b) Can the Conference Board of Ordained Ministry legally recommend to the clergy session a candidate whom they believe to be in violation of the fidelity, celibacy, or definition of marriage standard?

Within thirty days, Bishop Sally Dyck, on July 5, 2016, issued her Decision of Law:       

While it is proper to request a Decision of Law at a clergy session, this request for a Decision of Law is moot and hypothetical and therefore improper for me as the presiding bishop of the Northern Illinois Annual Conference to rule on for the following reasons:

1) There was no action taken because the motion to direct the Board of Ordained Ministry (BOOM) was defeated.  “Requests for rulings by a Bishop in an Annual Conference…should be based upon some action taken or proposed to be taken, wherein under the specific facts in each case some doubt may have arisen as to the legality of the action taken or proposed (JCD 33).” Had the motion passed, BOOM could have been requested to add requirements to its examination of candidates, as was suggested in the failed motion, but that action wasn’t taken due to the defeat of the motion.

2) JCD #396 states that once legislation is defeated, it becomes a hypothetical question because no action has occurred to warrant a Question of Law. While the original motion made by Rev. Field was under discussion in the clergy session (although the BOOM’s recent and public statement on consideration of all candidates regardless of sexual identity was not discussed nor mentioned prior to his motion), it was defeated.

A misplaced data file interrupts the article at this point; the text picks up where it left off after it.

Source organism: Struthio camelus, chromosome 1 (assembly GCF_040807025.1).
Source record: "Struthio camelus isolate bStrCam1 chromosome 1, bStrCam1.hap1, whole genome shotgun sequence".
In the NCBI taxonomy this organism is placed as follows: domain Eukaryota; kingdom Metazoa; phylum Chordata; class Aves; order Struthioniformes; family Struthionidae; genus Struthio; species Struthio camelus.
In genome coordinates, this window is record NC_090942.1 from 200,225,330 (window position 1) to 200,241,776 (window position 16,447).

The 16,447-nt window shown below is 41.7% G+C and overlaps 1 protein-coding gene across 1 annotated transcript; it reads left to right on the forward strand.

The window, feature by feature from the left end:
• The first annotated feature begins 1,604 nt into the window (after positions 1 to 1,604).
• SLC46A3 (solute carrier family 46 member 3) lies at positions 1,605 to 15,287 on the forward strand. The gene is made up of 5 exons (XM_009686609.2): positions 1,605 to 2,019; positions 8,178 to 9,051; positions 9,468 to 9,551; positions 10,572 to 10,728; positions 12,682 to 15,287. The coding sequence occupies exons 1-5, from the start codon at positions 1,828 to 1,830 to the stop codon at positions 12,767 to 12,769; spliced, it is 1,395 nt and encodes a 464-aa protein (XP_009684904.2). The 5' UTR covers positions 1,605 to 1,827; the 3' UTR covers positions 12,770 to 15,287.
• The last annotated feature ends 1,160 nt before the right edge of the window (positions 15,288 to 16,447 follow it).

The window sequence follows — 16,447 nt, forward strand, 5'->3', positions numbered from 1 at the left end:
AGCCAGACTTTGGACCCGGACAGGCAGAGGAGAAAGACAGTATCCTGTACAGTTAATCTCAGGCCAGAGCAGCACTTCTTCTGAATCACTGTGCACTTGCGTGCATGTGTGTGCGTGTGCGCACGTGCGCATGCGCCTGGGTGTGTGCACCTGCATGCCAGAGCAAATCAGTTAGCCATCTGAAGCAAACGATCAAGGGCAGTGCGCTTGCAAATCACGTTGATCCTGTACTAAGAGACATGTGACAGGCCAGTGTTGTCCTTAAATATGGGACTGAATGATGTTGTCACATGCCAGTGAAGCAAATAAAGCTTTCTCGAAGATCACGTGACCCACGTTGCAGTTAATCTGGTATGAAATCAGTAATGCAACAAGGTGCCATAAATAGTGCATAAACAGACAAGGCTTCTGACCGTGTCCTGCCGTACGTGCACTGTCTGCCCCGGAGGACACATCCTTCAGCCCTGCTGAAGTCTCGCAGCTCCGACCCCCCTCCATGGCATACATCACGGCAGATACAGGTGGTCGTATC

3) The request is moot and hypothetical because the two-part request is really asking for a Declaratory Decision:

Is the Conference Board of Ordained Ministry required to ascertain whether a candidate meets the qualifications for candidacy and ordained ministry, including whether or not she or he is exhibiting ‘fidelity in marriage and celibacy in singleness’ or is a self-avowed practicing homosexual?
Can the Conference Board of Ordained Ministry legally recommend to the clergy session a candidate whom they believe to be in violation of the fidelity, celibacy, or definition of marriage standard?      

No one knows for sure if the BOOM has recommended candidates for commissioning or ordination who have a sexual identity, behavior, history or belief in violation of the stated disciplinary paragraphs. Therefore, these questions are hypothetical because “there is no legal question involved, since no action is cited in which it is alleged the law has been violated (JCD #33).” 

Rev. Field’s request was for a Decision of Law, not a Declaratory Decision, so it was not handled as a request for a Declaratory Decision.  A request for a Declaratory Decision requires two-thirds recommendation of the annual conference/clergy session and therefore it is not in the Judicial Council’s jurisdiction nor mine to rule on it.

Therefore, since a Question of Law is an attempt to appeal an action, and since there was no action under consideration due to a failed motion, since there was no proof, evidence, or experience to suggest that there has been illegal action, and since it is in actuality a request for a Declaratory Decision, it is moot and hypothetical and improper for me to give a ruling.